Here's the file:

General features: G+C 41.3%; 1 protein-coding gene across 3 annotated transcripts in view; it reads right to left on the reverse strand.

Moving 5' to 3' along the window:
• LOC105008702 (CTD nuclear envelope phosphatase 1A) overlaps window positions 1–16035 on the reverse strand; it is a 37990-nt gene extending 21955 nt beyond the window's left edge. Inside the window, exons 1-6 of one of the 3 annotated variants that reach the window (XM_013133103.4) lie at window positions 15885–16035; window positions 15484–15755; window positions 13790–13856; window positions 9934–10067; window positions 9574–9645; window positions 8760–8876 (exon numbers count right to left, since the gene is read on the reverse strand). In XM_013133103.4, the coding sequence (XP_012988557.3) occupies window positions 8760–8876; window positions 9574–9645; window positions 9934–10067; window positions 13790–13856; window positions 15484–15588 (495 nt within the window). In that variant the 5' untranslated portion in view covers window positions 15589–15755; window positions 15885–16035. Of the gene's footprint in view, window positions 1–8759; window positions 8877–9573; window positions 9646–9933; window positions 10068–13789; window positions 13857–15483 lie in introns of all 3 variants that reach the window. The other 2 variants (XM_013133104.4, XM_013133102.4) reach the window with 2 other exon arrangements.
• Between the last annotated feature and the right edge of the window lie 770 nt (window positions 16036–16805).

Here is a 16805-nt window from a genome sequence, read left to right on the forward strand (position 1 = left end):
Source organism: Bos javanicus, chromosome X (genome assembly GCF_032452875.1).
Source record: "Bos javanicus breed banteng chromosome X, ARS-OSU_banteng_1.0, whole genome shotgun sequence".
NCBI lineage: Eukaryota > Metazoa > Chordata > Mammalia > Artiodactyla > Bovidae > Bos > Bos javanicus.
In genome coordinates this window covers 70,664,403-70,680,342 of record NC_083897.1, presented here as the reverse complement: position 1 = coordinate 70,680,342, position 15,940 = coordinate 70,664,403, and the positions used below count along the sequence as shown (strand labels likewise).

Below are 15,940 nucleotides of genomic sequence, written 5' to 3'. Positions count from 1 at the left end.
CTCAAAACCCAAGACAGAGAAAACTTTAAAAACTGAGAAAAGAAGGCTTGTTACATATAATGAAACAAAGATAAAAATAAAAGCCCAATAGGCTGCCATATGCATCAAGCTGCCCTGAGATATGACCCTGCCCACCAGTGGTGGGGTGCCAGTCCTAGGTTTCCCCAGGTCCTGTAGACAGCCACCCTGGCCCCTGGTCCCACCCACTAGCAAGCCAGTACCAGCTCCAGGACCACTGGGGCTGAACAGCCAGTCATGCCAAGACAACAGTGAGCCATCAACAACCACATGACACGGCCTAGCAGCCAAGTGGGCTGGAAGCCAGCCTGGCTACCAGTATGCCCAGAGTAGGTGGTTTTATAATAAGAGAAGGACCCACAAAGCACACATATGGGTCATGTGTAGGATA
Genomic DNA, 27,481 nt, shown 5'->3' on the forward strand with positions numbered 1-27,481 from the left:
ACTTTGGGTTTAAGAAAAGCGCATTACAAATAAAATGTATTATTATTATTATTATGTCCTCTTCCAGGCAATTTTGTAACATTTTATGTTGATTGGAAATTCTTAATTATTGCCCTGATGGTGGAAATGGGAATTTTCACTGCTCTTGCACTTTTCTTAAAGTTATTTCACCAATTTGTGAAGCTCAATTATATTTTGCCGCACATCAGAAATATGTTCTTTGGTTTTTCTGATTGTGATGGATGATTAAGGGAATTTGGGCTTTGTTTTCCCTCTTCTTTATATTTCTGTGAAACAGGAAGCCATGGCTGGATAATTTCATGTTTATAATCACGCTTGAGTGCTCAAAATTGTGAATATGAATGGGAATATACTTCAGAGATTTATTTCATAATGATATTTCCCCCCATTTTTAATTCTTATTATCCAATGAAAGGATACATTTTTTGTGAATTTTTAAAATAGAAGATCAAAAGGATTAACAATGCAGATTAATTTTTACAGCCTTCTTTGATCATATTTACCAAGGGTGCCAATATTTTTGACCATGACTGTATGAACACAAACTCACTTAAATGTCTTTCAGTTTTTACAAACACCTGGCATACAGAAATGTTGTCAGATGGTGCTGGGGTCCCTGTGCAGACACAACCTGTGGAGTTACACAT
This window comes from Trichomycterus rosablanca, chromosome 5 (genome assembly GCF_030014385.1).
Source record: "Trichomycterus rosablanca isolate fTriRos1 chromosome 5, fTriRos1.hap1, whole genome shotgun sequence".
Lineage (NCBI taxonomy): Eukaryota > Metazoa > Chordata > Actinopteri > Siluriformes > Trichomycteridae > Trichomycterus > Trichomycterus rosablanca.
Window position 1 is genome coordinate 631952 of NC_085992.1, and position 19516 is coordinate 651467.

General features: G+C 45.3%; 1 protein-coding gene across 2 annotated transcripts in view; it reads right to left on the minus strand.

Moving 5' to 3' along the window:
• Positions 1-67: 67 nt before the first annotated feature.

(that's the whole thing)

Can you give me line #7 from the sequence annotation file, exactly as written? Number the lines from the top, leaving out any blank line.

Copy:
Source record: "Bos javanicus breed banteng chromosome X, ARS-OSU_banteng_1.0, whole genome shotgun sequence".